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Community and mental health services for Southampton, Portsmouth and parts of Hampshire and the Isle of Wight.


Diabetes nurse shares vital advice on managing condition during Covid-19

Over 4.7 million people in the UK have diabetes, according to Diabetes UK. There are many types of diabetes and people living with it will all do different things to keep on top of their condition. People with diabetes are more vulnerable to being unwell if they were to get Covid-19 or other viral infections. This is because high blood sugar glucose levels can make it more difficult for the immune system to fight infections.

8-14 June is Diabetes Awareness Week. Beth Kelly, a Diabetes Specialist Nurses at Solent NHS Trust, believes that for those living with diabetes, managing the condition correctly is vital.

Beth said: “It is really important to remember that whilst there are things you cannot change which may increase your risk, such as your age, there are many things you can do to keep yourself safe.”

Beth is part of Solent’s community diabetes team, which provides quality, safe and comprehensive diabetes care. The team is there to help coach and champion people living with and affected by diabetes, such as those caring for people with diabetes.

She said: “A big part of our job is supporting people with diabetes so they can learn the skills that empower them to live normal lives – for example, so they can exercise confidently, travel safely, participate in religious festivals that are special to their faith or with support during pregnancy.”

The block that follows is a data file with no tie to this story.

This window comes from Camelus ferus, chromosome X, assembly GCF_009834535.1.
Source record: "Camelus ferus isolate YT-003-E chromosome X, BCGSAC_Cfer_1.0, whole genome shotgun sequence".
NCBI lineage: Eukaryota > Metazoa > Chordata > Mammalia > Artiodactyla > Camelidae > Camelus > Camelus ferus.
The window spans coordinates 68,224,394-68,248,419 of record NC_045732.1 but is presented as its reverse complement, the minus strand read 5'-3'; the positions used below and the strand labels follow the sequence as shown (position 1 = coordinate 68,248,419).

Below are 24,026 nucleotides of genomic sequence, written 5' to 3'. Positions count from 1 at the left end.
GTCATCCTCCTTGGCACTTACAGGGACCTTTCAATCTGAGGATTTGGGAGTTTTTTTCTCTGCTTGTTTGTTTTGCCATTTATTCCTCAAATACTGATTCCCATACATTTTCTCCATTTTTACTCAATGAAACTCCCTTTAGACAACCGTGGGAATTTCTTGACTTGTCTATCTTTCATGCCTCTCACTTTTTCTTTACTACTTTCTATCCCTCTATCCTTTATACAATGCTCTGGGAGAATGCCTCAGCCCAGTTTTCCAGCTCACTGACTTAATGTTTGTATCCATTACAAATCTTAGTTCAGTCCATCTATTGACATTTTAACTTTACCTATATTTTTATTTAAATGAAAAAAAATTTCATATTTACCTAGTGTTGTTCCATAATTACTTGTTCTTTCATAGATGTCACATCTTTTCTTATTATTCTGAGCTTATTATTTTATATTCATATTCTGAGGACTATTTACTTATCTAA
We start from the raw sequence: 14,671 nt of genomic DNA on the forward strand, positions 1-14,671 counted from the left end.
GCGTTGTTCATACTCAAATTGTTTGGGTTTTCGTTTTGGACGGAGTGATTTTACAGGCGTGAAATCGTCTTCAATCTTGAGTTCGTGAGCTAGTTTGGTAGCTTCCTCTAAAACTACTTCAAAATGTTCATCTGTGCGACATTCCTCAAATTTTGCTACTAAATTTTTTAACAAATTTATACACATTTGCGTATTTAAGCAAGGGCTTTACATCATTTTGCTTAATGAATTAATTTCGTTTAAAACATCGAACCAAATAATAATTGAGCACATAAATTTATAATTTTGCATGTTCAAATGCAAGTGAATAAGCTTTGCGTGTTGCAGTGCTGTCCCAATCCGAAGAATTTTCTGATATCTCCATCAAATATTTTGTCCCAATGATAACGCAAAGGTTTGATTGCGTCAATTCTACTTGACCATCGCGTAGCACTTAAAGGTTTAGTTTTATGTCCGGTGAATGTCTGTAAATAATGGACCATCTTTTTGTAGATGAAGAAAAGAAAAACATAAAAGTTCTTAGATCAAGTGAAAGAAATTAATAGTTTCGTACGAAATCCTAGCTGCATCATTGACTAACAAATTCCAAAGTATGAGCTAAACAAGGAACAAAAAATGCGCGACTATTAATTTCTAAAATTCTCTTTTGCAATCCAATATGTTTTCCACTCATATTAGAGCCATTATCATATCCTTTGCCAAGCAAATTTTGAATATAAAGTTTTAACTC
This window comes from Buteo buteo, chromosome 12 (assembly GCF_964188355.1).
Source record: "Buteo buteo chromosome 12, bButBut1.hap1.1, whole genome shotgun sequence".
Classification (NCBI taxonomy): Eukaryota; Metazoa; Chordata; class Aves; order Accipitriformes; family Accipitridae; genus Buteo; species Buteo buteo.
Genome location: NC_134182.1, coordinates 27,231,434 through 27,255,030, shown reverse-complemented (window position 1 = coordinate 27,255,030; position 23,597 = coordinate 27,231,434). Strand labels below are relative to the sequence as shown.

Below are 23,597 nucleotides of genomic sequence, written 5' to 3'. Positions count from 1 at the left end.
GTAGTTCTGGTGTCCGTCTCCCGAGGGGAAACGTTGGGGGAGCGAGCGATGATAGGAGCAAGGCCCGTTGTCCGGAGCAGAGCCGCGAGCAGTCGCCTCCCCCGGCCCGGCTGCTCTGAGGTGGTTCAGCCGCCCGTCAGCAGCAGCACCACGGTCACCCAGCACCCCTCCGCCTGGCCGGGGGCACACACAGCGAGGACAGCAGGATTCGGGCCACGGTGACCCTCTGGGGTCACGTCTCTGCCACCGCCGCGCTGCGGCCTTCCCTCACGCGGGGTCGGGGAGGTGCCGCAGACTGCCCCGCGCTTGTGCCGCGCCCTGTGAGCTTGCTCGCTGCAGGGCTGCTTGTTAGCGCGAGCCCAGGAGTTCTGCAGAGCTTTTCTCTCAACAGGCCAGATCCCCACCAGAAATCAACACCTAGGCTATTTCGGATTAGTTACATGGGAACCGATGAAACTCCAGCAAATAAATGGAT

The team works with other healthcare professionals to provide those with diabetes comprehensive support, such as specialist dietitians, psychotherapists, podiatrists, health visitors, midwives, social workers, community nurses and teachers. They also work very closely with the inpatient diabetes team to ensure continuity of care between acute hospitals and community settings.

“Diabetes is not just solely about what you eat and giving injections, which I think would spring to most people’s minds,” she said. It is also a life-changing diagnosis, and there are a lot of things people with diabetes have to do differently in their day to day life.

“We try to educate and empower people about their diabetes, in order to allow them to self-manage their condition at home and make the best health decisions for them, at that particular moment in their life.

“Having a diagnosis of diabetes has a huge impact on someone’s life and can affect every part of it. It is vitally important to remember that we are still here should you be worried at all about anything. The whole team are here to help and although a lot of things may not be face-to-face at present, we still have a lot of ways to support you virtually.”

For further advice and support speak to your GP who can refer you to our Specialist Diabetes Team, visit the NHS website, or Diabetes UK

Beth’s advice on managing your diabetes

  • Have your sick day rules to hand – keep them saved on your phone or fridge for when you need them
  • Monitor your glucose levels – look at your numbers, try to work out patterns and trends and make small changes to things, one at a time, so you can look back and work out what helped
  • Have hypo (low blood glucose) treatments to hand – ensure you have access to food or drink that will increase blood glucose levels
  • Seek support – make use of the huge number of online platforms available to people living with diabetes such as social media sites, and websites
  • Ensure you attend your GP and retinal screening appointments for your annual screening when you can.
  • Check you have access to blood ketone testing meter and ketone strips and that they are in date.

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